The Los Angeles Times, Thursday, January 19, 2012
Death Valley Students Face
Loss of Lifeline
By Teresa Watanabe
A school bus carries students from Death Valley High School in Shoshone to a Native American village in the national park. (Irfan Khan / Los Angeles Times / January 10, 2012)
California has pulled funding for school transportation for the rest of this fiscal year and may eliminate it entirely next year. In Death Valley, where some students have a two-hour round trip, the cut is 'catastrophic.' ... It is 6:54 a.m. Marlee, a 14-year-old with raven hair and red nail polish, climbs aboard. She is one of nine students who spend more than two hours riding this bus 120 miles every school day to and from the Furnace Creek area to their school in Shoshone...
The long distance and light passenger load make this bus ride exorbitantly expensive. The Death Valley Unified School District spends about $3,500 a year for each of its 60 students on home-to-school transportation — compared with about $26 per student in more densely populated districts, according to data compiled by the California School Boards Assn.
So when Gov. Jerry Brown announced that lagging state revenue would require eliminating all school transportation funding for the rest of this fiscal year, it hit this tiny school district harder than just about any other in California. Death Valley Supt. Jim Copeland calls the cut, which took effect Jan. 1, "catastrophic."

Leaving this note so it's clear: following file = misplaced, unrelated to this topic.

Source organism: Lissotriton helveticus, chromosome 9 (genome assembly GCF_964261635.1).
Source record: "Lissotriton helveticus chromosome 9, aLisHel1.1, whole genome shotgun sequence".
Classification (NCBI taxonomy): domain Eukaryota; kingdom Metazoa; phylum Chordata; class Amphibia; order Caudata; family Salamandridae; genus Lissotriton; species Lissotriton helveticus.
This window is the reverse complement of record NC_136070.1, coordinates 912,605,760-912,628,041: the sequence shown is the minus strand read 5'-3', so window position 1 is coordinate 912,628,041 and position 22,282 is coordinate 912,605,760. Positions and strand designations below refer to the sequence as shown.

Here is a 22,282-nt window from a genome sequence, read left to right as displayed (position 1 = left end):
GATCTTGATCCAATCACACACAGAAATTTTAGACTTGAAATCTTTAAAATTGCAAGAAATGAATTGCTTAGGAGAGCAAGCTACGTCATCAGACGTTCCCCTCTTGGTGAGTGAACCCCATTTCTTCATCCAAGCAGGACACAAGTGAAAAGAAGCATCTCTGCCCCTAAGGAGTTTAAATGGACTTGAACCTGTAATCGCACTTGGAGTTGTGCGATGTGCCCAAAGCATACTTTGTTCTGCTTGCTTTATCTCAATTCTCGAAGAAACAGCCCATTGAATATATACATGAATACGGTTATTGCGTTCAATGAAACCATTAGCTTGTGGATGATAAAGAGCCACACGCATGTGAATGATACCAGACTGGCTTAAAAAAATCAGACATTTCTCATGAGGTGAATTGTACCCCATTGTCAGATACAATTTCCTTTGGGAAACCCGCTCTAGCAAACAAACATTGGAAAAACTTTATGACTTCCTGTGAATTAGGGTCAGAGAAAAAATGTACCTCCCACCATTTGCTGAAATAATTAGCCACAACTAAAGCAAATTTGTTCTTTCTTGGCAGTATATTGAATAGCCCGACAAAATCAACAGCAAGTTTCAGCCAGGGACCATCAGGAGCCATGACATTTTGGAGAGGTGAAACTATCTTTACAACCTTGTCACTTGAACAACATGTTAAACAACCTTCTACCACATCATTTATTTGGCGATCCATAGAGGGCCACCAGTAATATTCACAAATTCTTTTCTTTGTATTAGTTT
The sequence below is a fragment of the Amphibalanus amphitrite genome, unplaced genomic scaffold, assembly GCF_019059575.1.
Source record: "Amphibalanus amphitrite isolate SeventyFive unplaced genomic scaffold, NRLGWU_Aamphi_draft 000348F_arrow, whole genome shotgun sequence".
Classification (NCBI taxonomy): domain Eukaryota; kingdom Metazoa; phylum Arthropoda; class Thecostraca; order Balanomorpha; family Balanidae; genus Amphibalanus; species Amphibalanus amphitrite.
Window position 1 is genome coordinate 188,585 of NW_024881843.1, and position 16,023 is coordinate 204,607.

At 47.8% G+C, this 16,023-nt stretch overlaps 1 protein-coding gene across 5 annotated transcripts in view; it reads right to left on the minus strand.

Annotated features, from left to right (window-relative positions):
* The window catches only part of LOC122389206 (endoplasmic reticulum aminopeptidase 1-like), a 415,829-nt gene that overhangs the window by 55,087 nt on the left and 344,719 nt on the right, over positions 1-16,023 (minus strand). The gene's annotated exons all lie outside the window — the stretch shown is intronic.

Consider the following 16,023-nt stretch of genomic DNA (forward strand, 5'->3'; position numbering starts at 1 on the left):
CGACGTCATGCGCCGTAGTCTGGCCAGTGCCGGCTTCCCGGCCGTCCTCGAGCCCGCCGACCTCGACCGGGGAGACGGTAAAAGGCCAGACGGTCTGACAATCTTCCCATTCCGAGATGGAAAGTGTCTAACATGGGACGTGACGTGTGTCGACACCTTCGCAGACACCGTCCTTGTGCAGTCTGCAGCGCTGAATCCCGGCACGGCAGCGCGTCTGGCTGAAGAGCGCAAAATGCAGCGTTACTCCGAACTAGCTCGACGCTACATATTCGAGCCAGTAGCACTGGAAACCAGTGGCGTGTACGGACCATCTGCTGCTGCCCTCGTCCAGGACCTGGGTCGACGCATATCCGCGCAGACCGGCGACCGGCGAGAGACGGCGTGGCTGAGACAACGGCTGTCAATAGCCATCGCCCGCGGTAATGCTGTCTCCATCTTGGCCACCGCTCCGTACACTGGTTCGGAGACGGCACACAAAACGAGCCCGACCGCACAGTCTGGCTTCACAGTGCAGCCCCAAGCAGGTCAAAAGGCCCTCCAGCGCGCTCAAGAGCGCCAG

For students like Marlee, the issue goes way beyond dollars and cents. The bus is her lifeline from the desolation of the desert to a wider world of teachers and friends, school sports and art projects and academic stimulation.
"School is the highlight of my life, and we can't get to school without the buses," Marlee said after a recent morning ride.
Educators statewide have decried the busing cuts as particularly unfair to small and rural districts that shoulder disproportionately high transportation costs. They are scrambling to reverse the move with legal action, letter-writing campaigns and legislative lobbying. Some are arguing that if cuts have to be made, they should be distributed equitably across the state ...
Of course, Governor Brown, like all the Democrats and Republicans in California, is playing games. The object of his game is to convince California voters to approve his retro tax plan. Meanwhile, he talks big about "investing" in big ticket projects for California's future [Translation: shoving a lot of money into programs favored by particular interests joined at the hip to the Democratic Party Machines].
There is no lack of criticism of California's once great system of public education. The problem is that most criticism comes from the so-called "conservative" side of the aisle. While everybody is busy obsessing over Barack Obama Democrats versus the barbaric Republicans we are in for another rough ride in 2012 at the state and local level in California.